Google sets new precedents in landmark facial recognition lawsuit
In news that will undoubtedly have a major impact in the future of technology, Silicon Valley heavyweight Google has recently seen a case against it dismissed by an Illinois judge. The case focussed on Google’s breach of the Illinois Biometric Information Privacy Act (BIPA) by storing biometric data (in this case, detailed facial images) without user consent. The plaintiffs had requested a £5 million pay-out – that’s £5,000 for each of the people they allege Google has caused damages to. The only problem? There aren’t any ‘damages’ that have been suffered.
We’re just a few days into 2019, and Google is up by 1% so far!
Source: Yahoo Finance
The crux of this case – and others like it – is this: should a company be penalised for infringing BIPA even if there is no one who experiences damages as a result of that infringement? The judge’s decision to answer this statement with a ‘no’ has important ramifications for the tech sector, not least for an up-coming case against Facebook, which has been accused of the same ‘crime’.
In the original lawsuit’s text, plaintiffs complained that Google had “created, collected and stored” millions of “face templates” from Illinois residents that had not given consent. What makes this a concern is the way in which these templates can be used to identify people. As the lawsuit explains: “each face template that Google extracts is unique to a particular individual, in the same way that a fingerprint or voiceprint uniquely identifies one and only one person.”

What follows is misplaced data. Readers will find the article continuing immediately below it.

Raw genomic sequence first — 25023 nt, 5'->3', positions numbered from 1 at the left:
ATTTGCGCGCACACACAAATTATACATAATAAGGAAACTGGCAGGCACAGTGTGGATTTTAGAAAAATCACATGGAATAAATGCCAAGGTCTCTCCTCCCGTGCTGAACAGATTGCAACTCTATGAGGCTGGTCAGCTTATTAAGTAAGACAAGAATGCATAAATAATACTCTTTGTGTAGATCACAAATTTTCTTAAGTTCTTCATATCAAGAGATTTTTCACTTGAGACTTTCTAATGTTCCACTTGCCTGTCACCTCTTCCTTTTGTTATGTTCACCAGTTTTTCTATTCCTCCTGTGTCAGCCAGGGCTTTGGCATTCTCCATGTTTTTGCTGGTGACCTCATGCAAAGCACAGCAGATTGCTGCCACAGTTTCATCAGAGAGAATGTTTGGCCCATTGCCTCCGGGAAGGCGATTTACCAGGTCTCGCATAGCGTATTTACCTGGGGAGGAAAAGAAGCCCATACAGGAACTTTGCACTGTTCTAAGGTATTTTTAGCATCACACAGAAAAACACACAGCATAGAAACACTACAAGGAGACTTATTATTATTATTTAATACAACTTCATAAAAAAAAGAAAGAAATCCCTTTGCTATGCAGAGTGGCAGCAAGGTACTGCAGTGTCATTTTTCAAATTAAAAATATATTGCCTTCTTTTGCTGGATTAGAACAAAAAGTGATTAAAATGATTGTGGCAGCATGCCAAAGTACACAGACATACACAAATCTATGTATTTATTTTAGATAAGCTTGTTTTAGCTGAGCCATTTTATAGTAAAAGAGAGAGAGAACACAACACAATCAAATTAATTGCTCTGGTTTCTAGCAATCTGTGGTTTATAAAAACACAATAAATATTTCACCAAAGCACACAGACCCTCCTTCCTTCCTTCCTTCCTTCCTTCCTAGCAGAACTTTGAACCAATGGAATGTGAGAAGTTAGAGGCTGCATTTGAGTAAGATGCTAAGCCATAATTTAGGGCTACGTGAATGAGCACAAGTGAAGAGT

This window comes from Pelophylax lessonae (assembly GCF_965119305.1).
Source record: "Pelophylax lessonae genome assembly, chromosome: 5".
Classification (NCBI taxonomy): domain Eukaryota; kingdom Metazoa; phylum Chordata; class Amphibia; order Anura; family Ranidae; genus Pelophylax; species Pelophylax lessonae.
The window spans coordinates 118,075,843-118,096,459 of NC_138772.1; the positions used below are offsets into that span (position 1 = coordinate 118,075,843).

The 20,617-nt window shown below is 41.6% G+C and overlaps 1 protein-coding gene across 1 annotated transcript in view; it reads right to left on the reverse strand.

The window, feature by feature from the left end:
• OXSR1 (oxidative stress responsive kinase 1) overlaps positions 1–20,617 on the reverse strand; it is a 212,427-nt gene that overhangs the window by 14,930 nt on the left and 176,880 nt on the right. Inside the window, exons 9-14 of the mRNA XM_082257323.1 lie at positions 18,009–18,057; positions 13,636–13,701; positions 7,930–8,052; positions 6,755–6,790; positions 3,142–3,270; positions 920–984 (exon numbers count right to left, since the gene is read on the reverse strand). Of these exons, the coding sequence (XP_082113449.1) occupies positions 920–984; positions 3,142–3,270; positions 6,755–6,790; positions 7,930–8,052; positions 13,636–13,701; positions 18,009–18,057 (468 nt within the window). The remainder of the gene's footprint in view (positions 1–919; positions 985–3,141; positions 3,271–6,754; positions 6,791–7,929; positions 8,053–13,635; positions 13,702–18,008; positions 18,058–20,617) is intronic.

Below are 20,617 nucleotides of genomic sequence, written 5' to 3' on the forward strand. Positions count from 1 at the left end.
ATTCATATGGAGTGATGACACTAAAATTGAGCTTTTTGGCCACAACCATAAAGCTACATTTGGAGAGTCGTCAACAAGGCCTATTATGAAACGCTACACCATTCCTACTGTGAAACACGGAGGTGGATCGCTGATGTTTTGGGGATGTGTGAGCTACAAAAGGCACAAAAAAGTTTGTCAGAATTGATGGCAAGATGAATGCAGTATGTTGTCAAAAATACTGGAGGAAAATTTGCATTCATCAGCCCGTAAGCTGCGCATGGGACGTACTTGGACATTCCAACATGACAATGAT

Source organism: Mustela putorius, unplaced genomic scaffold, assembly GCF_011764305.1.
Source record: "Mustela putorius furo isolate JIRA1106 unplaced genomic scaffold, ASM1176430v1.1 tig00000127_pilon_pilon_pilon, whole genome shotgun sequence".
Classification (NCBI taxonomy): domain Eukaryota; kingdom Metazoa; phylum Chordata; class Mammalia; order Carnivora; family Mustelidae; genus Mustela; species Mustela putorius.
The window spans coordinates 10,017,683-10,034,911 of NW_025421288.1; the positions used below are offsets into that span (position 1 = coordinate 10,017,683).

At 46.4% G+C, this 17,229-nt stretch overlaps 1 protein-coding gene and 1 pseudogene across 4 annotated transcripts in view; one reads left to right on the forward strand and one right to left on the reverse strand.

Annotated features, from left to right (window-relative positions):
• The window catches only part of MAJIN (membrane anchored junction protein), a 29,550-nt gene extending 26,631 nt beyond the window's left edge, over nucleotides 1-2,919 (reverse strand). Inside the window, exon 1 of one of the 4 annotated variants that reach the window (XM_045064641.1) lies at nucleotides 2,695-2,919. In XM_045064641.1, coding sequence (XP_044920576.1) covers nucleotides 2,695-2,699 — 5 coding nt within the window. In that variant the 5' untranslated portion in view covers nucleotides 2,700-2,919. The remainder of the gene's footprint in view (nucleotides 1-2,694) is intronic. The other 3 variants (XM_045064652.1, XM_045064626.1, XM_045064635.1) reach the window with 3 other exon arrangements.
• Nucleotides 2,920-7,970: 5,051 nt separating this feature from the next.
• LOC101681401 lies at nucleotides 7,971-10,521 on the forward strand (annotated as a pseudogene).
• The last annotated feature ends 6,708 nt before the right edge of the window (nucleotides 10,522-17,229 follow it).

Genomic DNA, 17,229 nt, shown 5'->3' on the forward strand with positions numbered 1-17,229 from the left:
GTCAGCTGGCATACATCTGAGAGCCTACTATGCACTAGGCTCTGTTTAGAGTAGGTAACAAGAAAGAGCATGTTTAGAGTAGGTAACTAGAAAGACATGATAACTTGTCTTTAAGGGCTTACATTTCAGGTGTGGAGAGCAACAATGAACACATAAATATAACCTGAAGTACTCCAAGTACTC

The case (Rivera v. Google) was originally dismissed in Chicago, where district judge Edmond E. Chang cited a lack of concrete injuries to the plaintiffs, and ruled that this made Google ineligible for prosecution under BIPA. The latest ruling follows that logic, and may set a precedent for the future of what will soon become an ubiquitous technology.
Dominion holds Alphabet, the parent company of Google, in its Global Trends Ecommerce Fund.
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